A couple of years ago, Lee Causey, at age 29 already a senior engineer in Duke Energy’s nuclear group, co-invented a game with teammate Brad Black called “Megawatt Fever.” Loosely based on Monopoly — there’s even funny money and a banker — it’s played on a board showing a map of the United States, dotted with symbols representing real-life locations of nuclear, wind, solar, and gas facilities. Each of the game's eight players is a CEO who decides how to run his or her own utility, including complex calculations like “which types of fuel to use at which plants, depending on taxes, costs, and other factors, whether to accept or reject federal subsidies, and whether to use fracking,” Causey explains. After 45 minutes (or “at the banker’s discretion,” the rules say), the winner is the player whose company has the highest net worth.
It’s fun, but the game has a serious purpose: Giving Millennials an overview of how the electric-power industry works. Lots of employers are trying to figure out how to make sure the 10,000 Baby Boomers who turn 65 every day don’t take crucial company knowledge out the door with them when they retire. That’s a particular worry at Duke Energy’s (duk) Charlotte-based nuclear group, which operates six plants providing power to five states. Says Melissa Moran, the division’s head of strategic workforce planning, “Last year, we looked at our demographics and realized that 46% of our current employees would be eligible to retire within five years.”
So Duke launched an all-out effort to help older workers pass along what’s in their heads to their young colleagues. First, Moran asked plant managers to identify the specific expertise of each of their team members nearing retirement, and come up with a plan for making a lasting record of each individual’s know-how, including having workers “make a video of themselves doing certain tasks that new hires can watch later,” says Moran. Most longtime employees are paired with newcomers as mentors, with the mentees encouraged to “ask lots of questions, like why we do it this way, and what if this or that happens,” she adds. The hardest details to pin down are often what Moran calls the “nuances and quirks,” those tricks of the trade that experienced workers know about, but which they might not think to mention. Managers at Duke are trying to capture those insights, most of which haven’t been written down anywhere until now, and add them to technical manuals at each plant.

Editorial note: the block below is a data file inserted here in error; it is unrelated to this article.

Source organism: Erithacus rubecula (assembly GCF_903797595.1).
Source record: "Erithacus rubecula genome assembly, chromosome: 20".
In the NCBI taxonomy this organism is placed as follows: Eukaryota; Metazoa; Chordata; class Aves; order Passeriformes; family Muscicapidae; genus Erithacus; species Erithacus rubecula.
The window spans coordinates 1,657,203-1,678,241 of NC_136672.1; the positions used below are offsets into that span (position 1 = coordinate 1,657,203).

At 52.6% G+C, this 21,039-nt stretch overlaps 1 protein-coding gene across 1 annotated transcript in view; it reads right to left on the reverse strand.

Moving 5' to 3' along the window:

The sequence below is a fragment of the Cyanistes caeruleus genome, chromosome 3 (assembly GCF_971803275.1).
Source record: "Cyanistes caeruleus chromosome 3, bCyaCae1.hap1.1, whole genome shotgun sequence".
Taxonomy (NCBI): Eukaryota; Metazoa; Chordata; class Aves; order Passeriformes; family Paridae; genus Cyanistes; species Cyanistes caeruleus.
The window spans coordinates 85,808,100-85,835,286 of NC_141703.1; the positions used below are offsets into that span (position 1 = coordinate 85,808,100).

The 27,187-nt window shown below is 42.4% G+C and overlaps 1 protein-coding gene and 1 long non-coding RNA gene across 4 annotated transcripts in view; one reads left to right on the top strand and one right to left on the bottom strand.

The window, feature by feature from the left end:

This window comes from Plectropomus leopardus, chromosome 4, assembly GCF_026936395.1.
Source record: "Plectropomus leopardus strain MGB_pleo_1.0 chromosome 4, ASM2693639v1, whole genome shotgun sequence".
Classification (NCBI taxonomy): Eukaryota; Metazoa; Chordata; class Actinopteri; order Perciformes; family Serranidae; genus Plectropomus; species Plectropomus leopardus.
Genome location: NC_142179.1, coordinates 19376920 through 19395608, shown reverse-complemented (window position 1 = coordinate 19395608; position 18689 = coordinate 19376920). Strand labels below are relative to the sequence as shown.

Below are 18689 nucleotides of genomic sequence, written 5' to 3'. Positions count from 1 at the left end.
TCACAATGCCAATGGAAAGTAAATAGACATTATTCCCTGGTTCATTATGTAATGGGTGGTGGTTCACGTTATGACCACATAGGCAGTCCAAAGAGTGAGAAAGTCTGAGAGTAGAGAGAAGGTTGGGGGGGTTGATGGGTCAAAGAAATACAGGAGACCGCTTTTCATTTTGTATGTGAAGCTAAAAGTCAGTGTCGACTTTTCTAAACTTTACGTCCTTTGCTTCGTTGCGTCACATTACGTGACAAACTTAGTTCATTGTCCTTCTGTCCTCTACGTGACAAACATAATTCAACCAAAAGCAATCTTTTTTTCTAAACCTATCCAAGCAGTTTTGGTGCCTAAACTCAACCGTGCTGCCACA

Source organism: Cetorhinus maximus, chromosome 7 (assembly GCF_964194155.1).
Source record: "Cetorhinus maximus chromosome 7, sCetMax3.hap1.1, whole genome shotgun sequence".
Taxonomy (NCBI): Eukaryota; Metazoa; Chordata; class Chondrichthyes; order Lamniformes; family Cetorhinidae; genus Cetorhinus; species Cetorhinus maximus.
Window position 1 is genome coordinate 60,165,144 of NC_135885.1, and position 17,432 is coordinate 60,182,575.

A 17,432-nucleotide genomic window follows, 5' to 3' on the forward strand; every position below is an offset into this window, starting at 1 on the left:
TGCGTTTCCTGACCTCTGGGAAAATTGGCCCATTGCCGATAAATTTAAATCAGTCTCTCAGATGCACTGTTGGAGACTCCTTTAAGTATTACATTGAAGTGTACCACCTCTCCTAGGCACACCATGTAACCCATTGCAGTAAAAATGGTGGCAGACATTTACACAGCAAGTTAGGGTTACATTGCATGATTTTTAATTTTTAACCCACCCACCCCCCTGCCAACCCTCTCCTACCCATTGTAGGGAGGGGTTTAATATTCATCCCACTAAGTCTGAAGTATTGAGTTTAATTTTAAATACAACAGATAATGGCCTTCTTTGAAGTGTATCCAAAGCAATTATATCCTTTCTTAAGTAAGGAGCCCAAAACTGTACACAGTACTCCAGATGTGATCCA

To find out if all this is working, Duke has gathered focus groups of Millennial employees and asked them to rank each of 16 different activities — including formal training, going to industry conferences, and “lunch-and-learn” sessions with in-house experts — in order of effectiveness. Mentoring and job shadowing came out on top. Least useful: A learning method Duke calls “directly tasked with assignments without formal training,” or, as Lee Causey calls it, “being thrown into the fire.”
Duke is getting ready to share its knowledge-transfer experience with every other power company in the U.S., through collaborative software the company is developing in partnership with a national nonprofit group called NAYGN, for North American Young Generation in Nuclear.
Amanda Lang, 26, an engineer in nuclear fuels design, recalls playing “Megawatt Fever” at a NAYGN conference soon after joining Duke two years ago. Although Lang has concentrated mostly on gleaning technical knowledge from soon-to-retire coworkers, she says the board game expanded her understanding of the power business. Noting that the game requires players to compare carbon taxes on different types of fuel, “I realized that those taxes are an accurate reflection of how much carbon each type actually generates,” she says. “It got me thinking about the politics involved, and the future of the industry.”